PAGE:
Private Eyes!? That’s a CR78 drum machine, a CT70 Piano. I actually, when I bought by CT70, I recreated [that] song. Cause I had all those machines. [Laughs]. And most of Hall and Oates is CR78, LM1 drum machine, or CT70 piano. And I also know that ’cause we’ve done shit with them. [Laughs]
The popularity of Chromeo seems, to me at least, to be this thing that’s always growing at a steady pace. I know tons of people who’ve been into you guys since She’s In Control or the initial release of Fancy Footwork, but at the same time, I feel like I’m always running into people who are all excited because they just heard “Bonafied Lovin” for the first time. Did you guys feel like you needed to get back in and do some more shows and release some more tracks to make sure that sort of momentum keeps going? Or was it just a matter of finding time to get together and work on a new album?
It’s more like we have stuff in our heads, you know thinking about songs. The trouble is getting together and having time to make these ideas happen. We really had been touring too much. We still are in our hotel rooms thinking of ideas, but it’s really easier to be in the studio. That’s where my love is, just be there for ideas and play with ideas. We’re not the DJ making stuff on his computer in the hotel or anything.
What I really like about how we did it [in terms of finding fans] is that everything was organic, it was like naturally progressing to building a big fanbase. I don’t like borrowing money to start a crazy marketing campaign. I don’t like being in debt.
Chromeo seems to have, for the most part, avoided a lot of the hipster backlash that a lot of bands that get coverage from the hip websites and MTV spots receive. Do you have any idea why how you’ve managed to maneuver past that, even though Chromeo seems to fit the bill as one of those bands that hit all the notes that were trendy at a certain time, are super-well dressed, and are doing this retro-music that a lot of people often can’t decide if they like for real or if they like ironically?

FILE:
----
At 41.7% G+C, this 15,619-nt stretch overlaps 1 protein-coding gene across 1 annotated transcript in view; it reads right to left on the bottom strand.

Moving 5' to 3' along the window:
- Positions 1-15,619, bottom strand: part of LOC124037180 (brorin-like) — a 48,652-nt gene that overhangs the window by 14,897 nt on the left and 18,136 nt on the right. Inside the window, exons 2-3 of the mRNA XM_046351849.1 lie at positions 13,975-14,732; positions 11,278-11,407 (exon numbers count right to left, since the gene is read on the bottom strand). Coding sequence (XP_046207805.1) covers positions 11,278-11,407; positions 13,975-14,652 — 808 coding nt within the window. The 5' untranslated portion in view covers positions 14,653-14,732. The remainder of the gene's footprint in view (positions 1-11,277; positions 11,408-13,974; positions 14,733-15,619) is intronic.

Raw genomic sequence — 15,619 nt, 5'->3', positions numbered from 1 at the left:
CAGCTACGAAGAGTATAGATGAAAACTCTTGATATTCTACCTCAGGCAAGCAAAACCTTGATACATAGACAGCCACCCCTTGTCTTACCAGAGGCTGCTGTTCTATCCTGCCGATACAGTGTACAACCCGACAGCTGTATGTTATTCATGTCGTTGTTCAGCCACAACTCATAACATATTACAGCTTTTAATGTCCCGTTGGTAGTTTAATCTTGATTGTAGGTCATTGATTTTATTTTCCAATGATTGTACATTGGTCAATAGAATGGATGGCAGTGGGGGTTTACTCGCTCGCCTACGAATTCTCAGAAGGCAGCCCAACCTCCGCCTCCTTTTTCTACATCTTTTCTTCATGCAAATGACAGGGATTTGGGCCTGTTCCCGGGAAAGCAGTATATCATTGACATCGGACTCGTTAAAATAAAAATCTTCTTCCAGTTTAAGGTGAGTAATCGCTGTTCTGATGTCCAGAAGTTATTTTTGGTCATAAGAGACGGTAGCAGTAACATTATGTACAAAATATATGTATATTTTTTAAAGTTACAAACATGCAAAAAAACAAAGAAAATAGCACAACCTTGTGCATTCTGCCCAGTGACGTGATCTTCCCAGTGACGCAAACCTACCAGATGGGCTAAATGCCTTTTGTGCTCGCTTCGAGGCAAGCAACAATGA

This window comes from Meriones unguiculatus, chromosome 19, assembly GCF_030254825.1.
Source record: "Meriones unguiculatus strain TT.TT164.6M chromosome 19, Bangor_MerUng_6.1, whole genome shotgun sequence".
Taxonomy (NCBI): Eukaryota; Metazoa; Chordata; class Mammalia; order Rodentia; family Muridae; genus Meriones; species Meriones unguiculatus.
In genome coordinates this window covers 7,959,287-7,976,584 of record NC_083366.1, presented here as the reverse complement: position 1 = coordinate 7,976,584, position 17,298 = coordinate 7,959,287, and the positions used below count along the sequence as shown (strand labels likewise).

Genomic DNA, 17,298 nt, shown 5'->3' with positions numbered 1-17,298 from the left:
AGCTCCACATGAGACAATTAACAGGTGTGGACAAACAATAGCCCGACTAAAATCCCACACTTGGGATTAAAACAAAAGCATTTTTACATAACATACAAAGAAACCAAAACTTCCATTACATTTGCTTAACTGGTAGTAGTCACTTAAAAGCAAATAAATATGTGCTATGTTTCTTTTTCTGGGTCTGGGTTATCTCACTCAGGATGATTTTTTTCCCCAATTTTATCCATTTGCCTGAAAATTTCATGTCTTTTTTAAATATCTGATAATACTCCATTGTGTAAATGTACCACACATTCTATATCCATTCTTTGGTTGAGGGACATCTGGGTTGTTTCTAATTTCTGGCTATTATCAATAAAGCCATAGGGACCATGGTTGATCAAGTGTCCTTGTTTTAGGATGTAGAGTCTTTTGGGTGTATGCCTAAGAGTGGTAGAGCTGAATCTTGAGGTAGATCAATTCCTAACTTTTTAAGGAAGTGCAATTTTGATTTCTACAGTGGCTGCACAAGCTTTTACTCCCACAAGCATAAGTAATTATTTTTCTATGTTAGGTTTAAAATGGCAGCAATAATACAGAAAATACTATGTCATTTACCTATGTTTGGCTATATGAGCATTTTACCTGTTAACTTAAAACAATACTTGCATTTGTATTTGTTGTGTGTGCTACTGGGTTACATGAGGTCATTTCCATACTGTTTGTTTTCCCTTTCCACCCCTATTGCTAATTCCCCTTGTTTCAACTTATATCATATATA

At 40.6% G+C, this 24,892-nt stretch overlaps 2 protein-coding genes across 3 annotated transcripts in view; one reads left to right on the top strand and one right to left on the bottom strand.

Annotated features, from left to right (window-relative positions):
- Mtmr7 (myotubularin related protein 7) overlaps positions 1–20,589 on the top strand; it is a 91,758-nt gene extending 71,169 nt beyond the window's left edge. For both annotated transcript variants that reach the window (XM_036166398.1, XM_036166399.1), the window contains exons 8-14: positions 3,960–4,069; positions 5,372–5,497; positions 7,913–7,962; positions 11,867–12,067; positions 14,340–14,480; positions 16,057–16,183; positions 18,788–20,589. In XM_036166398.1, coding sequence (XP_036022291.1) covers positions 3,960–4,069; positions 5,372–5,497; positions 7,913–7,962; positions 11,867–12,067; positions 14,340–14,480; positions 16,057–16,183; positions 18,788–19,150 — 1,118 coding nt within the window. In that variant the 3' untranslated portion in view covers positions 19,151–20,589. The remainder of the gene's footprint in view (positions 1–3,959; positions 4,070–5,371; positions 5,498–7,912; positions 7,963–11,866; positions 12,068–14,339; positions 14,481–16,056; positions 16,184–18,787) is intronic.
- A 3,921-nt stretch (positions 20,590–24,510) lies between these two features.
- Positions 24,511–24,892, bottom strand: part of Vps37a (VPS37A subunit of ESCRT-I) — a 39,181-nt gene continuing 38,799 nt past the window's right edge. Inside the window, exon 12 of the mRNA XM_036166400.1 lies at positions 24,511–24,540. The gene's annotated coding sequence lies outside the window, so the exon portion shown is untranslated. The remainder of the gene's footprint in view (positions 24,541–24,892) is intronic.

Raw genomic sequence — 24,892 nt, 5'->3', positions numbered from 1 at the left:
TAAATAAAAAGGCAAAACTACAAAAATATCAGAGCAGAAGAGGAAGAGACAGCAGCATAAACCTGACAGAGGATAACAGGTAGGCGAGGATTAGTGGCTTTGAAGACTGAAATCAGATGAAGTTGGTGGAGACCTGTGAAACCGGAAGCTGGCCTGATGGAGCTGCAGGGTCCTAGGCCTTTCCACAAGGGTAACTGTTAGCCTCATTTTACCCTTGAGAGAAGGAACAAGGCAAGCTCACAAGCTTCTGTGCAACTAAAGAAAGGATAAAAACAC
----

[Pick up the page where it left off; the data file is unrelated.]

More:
Yeah, we were scared of that on the first album, because our music can so easily be seen as pastiche or ironic. I think the only way we can speak against that is just keep doing what we’re doing and showing our sincerity. You can’t go that far with irony. You can only do one album and then you run out ideas. It’s not enough to make three, four, five albums and keep touring.
How important has working with or around other artists been to your success? It seems like both of you guys have been in environments where you’re surrounded by people interested in music the way you are, whether it’s your connections with people like A-Trak, or Dave’s work at Vice, or the work you’ve both done with other groups. How has that helped you out in terms of inspiring your creativity or helping you narrow down to what it is you really want to do?
I think it helps us because we really enjoy it, we’ve been doing it so long. It’s like a part of my life, I can’t just stop and not make music. It’s just genuine. Whether I’m making money or not, I’m just going to keep making music. When it’s genuine, people feel that. They really feel that. They see we’re not in it for the money, not for the fame. We’ve been doing it since we were 16. A-Trak started his DJing at 12. It’s like our musical family. And people can see that.
You guys have remixed a lot of other peoples stuff, and have been remixed very often yourselves. How does doing the remix work compare for you to actually doing compositions for Chromeo?